Endeguena Mulu delivers another almighty middle finger to the inadequacy of music genres, with his new Ethiopiyawi Electronic project called ‘In My Sleep.’

Please take 20 minutes to immerse yourself in this incredible cross-pollination of ideas and influences. It’s a record that feels utterly effortless in it’s ability to elucidate one man’s vision and co-ordinates in the universe.

E.R In My SLeep

E.R In My SLeep

E.R’s Artist Statement

“I would like to transfer a few things that I hold dear and believe in when it comes to my music.
First, I don’t like to give a strict definition about Ethiopiyawi Electronic , because it is in its very beginnings and I don’t want to put it in a box. Keep in mind my definition might not be the definition of my fellow Ethiopiyawi Electronic musicians. And yes it is Ethiopiyawi Electronic and not just Ethiopiyawi by itself, Ethiopiyawi means Ethiopian in amharic.

I would say it is a genre that uses Electronic Music tools, and Music Technology to make music that is very deeply rooted in the music from all over Ethiopia.


I feel that It is important that the music is meant to be shared and spread but it is also something very personal, it is also as important to break this cycle that sees African musicians and musicians who dig into traditional music as inspiration including traditional musician from all over the planet, as some exotic brand of musicians.

I am writing this not to blame anyone, I am only stating what I feel about it. Maybe not all I write here is unbiased maybe it’s all opinion maybe it has all been said before but i feel like I need to say it, at least to get it out of my system and put it out there to whoever will listen.
It is important to break that cycle of tribal fetishism and ethnocentrism. It is not just people from the western world who do this , people from my country do this, people from my continent do this. Most press, most coverage of such issues perpetuates tribal fetishism, maybe not always in our case. It is patronizing and condescending to try to label artists in such a manner. Traditional music is not a thing of the past, it is very much alive there are contemporary artist who are still performing it as something that they feel. Some are performing it as it used to be performed keeping the things that have been passed down to them intact. Others are trying to innovate, and both are pushing culture and tradition forward. At the end of the day all music is traditional, new traditions , old traditions , non changing ones ever changing ones.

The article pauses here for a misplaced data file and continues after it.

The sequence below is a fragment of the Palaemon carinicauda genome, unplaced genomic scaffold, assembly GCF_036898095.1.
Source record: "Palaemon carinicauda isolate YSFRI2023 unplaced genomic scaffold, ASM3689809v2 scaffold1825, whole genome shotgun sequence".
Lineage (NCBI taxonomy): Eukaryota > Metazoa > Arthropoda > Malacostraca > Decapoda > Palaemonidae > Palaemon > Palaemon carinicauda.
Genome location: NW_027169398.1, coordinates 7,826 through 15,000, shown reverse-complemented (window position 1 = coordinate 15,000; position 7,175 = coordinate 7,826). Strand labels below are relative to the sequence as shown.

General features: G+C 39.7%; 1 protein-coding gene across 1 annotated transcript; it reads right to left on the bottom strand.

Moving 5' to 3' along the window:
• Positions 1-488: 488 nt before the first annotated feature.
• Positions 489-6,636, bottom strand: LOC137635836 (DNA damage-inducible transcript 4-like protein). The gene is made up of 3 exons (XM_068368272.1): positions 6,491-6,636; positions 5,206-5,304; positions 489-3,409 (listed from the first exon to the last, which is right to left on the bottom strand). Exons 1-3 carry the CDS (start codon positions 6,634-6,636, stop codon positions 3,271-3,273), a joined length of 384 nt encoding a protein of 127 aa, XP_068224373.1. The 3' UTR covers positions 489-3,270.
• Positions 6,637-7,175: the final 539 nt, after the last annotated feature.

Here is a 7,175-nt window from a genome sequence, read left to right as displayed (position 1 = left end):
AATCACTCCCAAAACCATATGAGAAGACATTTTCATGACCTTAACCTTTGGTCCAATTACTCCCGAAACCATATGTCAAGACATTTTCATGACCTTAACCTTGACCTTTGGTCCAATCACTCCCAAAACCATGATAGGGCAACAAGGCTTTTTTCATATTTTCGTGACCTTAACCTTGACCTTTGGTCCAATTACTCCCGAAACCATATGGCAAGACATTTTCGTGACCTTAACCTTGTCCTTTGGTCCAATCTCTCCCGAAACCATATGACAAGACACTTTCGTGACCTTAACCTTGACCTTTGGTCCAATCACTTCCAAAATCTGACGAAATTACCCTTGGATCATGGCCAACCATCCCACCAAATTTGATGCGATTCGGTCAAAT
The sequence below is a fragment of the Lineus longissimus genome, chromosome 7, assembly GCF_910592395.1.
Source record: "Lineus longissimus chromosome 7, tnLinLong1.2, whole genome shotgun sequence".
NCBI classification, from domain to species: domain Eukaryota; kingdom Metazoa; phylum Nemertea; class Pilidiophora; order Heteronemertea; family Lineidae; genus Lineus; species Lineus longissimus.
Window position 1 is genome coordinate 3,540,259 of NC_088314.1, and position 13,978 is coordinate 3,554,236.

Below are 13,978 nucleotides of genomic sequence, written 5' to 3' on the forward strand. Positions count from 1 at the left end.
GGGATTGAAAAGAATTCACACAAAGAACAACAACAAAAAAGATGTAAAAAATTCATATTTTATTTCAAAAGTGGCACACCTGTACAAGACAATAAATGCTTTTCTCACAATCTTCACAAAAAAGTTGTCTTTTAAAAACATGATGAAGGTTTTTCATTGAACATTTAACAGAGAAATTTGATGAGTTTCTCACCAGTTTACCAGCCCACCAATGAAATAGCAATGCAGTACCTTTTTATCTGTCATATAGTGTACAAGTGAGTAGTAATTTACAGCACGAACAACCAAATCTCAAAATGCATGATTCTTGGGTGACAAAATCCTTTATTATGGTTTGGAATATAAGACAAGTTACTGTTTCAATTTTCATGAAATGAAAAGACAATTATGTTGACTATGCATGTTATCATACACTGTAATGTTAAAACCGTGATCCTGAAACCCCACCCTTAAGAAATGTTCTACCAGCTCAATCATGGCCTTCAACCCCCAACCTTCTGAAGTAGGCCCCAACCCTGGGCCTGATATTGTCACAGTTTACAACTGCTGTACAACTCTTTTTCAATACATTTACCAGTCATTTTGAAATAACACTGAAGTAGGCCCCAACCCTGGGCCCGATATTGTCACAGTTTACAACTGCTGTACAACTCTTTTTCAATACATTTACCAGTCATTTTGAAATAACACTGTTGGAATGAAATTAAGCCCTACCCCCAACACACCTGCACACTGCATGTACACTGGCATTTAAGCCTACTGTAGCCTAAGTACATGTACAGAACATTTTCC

I am sure we can all find better ways to label and categorize musicians from all over the world , other than putting them in “catch all” labels such as world music .
When a washint player from the highlands of Ethiopia is playing his instrument , he is like any other musician from any other background. He is making sounds that are arranged and played to express what he feels of what he sees around him , of his life , of his surroundings in his own unique way , to have his audience try to connect with him and also have him connect with himself in what he feels, just like any other young musician.
Sometimes you might not even see this washint player playing for an audience , he might be playing for himself and the trees and animals around him.
That’s why I say, what others say should not be important to a musician. Let your music speak for itself.
But as a musician or a listener when you see someone say something that you need to correct , then by all means do that. It is your responsibility to let them know.
The term “world music” has no place, never had a place, in the world we live in. It might have been created in the best of intentions but it is not a representative and universal term, it segregates music , especially traditional music from anywhere in the world from the rest.
When I heard the word world music first as a kid I used to think that it was a word invented in the colonialist days by some white traveler who came to discover the “mysterious big Africa” (I discovered later it was invented in the 20th century ), but that was my first impression of the word and it was the right impression. Some might say the term is not as relevant today as it used to be and that may be somewhat but not entirely true but , the values it represents , the main fall and demeaning stereotypes it spreads and the tribal fetishim attitude towards music that’s not pre approved by the mainstream western world is still pretty much relevant.